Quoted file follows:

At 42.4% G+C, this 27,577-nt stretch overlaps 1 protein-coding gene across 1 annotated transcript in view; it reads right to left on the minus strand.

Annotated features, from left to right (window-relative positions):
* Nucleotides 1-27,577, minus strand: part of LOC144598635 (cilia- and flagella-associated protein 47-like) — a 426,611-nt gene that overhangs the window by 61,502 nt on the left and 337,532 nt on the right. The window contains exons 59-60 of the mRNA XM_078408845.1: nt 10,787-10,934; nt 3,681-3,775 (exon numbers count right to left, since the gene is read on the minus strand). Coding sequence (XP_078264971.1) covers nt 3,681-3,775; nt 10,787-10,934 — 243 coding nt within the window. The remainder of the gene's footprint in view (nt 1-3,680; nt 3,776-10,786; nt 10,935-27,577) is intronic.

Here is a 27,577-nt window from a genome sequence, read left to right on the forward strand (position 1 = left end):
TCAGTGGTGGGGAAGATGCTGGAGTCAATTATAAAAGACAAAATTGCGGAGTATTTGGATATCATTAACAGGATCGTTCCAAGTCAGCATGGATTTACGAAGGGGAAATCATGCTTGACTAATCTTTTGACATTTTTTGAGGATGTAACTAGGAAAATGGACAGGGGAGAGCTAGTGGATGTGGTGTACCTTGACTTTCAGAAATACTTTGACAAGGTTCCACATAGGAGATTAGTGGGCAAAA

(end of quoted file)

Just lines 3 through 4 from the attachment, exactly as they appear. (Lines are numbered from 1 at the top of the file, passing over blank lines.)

* Nucleotides 1-27,577, minus strand: part of LOC144598635 (cilia- and flagella-associated protein 47-like) — a 426,611-nt gene that overhangs the window by 61,502 nt on the left and 337,532 nt on the right. The window contains exons 59-60 of the mRNA XM_078408845.1: nt 10,787-10,934; nt 3,681-3,775 (exon numbers count right to left, since the gene is read on the minus strand). Coding sequence (XP_078264971.1) covers nt 3,681-3,775; nt 10,787-10,934 — 243 coding nt within the window. The remainder of the gene's footprint in view (nt 1-3,680; nt 3,776-10,786; nt 10,935-27,577) is intronic.

Here is a 27,577-nt window from a genome sequence, read left to right on the forward strand (position 1 = left end):